The Smithsonian Magazine offers “Five Ways to Eat Rutabaga.” Only five? The less authoritative Food Facts comes up with “rutabagas can be roasted, sautéed, baked, fried, boiled, mashed, and added to soups and stews. They also can be eaten raw as a snack or grated into salads or coleslaw.”

Cleverly, Americans have mostly avoided the root vegetable; on average they consume about one pound each a year, which seems a bit excessive.

Rutabaga Nutrition

Rutabagas are a good source of thiamine, vitamin A, vitamin B6, magnesium, manganese, phosphorus, and potassium. But, who cares? You’re not going to eat one.

The ketogenic diet seems to be a current fad. Keto fans go heavy on fat and low on carbohydrates. The lowly rutabaga plays a part in this. Even though it looks as though it should pack as much carb as a plate of pasta, it doesn’t.

So, let’s check in with ketogasm.com, a website that proclaims “Keto for Badass Babestm.” Oh Dear. The enthusiastic Tasha Metcalf gushes that “When cooked … the rutabaga develops a savory, nutty, yet slightly sweet flavour … Rutabagas are low in calories, jam packed with vitamin C and have a total of seven net carbs per 100 grams. Not too shabby!”

To which the only reasonable response is “Pfft.” And, I mean it.

the-care-and-feeding-of-rutabagas

Bonus Factoids

  • Some people are more susceptible to bitter flavours than others. Current Biology tells us with impressive clarity that “Among cruciferous vegetables the ratios of bitterness ratings between homozygous PAV and AVI subjects were greatest for rutabaga and turnip, and smallest for cabbage, which suggests that rutabaga and turnip contain the most specific ligands for the PAV-hTAS2R38 receptor.” Got it?
  • The townsfolk of Cumberland, Wisconsin have an annual Rutabaga Festival. The 2018 version featured several bands, a hockey tournament, tractor pulls, bean bag contest, hot pepper eating competition, the Cumberland Wrestling Association pancake breakfast, a charity run, and some theatre. Almost entirely absent from the festivities was anything to do with rutabagas. Hmm.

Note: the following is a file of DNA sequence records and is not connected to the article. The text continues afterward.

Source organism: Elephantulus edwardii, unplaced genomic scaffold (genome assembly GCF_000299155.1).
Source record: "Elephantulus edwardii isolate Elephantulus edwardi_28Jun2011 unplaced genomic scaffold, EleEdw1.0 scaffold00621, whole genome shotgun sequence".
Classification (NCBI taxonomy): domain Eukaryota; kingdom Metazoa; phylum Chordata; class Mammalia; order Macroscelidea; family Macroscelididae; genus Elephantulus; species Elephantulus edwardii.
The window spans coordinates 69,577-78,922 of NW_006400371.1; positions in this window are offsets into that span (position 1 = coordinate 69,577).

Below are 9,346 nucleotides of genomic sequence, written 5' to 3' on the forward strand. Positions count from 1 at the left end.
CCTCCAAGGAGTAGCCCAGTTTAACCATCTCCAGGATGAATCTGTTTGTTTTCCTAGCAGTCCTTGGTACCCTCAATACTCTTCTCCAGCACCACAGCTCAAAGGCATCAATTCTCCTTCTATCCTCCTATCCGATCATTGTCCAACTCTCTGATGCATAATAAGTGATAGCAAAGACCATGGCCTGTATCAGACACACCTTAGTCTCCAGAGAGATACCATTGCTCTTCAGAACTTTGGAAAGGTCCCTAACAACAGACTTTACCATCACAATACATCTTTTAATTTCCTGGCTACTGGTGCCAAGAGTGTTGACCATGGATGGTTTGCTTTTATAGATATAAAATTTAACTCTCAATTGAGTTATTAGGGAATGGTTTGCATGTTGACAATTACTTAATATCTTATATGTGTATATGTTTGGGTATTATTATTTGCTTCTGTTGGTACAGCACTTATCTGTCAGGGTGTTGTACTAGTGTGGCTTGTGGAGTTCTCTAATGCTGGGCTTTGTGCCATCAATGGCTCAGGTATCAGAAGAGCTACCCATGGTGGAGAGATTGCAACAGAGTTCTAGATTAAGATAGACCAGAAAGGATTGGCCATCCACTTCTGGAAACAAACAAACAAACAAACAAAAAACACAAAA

• One of my favourite condiments is Branston Pickle, which I have consumed since I was a toddler without ever looking at the list of ingredients. I corrected that omission recently and was horrified to discover a main ingredient of the chutney is rutabaga.
  • The Irish developed a sensible use for rutabagas. Hollowed out, they were used as Jack-O-Lanterns on Halloween. Come November 1st they could be fed to the pigs.
A suitably sinister-looking Irish Jack-O-Lantern.

A suitably sinister-looking Irish Jack-O-Lantern.

Dedicated to Fatfreddyscat Who Inspired this Piece of Nonsense.

Sources

  • “Growing Rutabagas.” Bonnieplants.com, undated.
  • “Five Ways to Eat Rutabaga.” Lisa Bramen, Smithsonian Magazine, December 3, 2009.
  • “How to Cook Rutabaga.” Food Facts, November 9, 2016.
  • “Getting to the Root of Things. The Rutabaga: Its History, Uses, and Culture.” Melody Rose, Dave’s Garden, November 9, 2009.
  • “Rutabaga – Low Carb Vegetable Spotlight.” Tasha Metcalf, ketogasm,com, undated.
  • “Variability in a Taste-Receptor Gene Determines Whether We Taste Toxins in Food.” Mari A. Sandell and Paul A.S. Breslin, Current Biology, September 19, 2006.

© 2018 Rupert Taylor

Comments

Desmond Goitsemang from selebi phikwe Botswana on June 08, 2019:

wow, thats a good one my dear. i like the grammar.

Miebakagh Fiberesima from Port Harcourt, Rivers State, NIGERIA. on February 19, 2019:

Hey, Hari, do you plan to include the rutabagas on your dinner? I have looked up to Wiki and found that it can be palatable. But it is a food mostly for European prisoners of war or slaves! Many thanks for weighing in and commenting. You are welcomed.

Hari Prasad S from Bangalore on February 19, 2019:

Very interesting article. Thanks for writing and putting a new vegitable on the table. :-)

- Hari

Dora Weithers from The Caribbean on November 24, 2018:

CONGRATULATIONS on winning the Hubbie Award for this article, so informational and entertaining. Good Read and Deserving!

Rupert Taylor (author) from Waterloo, Ontario, Canada on November 23, 2018:

Frances I see what you did there. Wish I'd thought of it and added it to the article.

Frances Metcalfe on November 23, 2018:

Rutabagas are the root of all evil, as the saying goes. Being a good girl, I have always steered clear of them.

Robert Sacchi on November 22, 2018:

An informative and amusing look at a vegetable with a funny sounding name. The Bohemian Rhapsody video is a nice touch, it always is.

femi on November 22, 2018: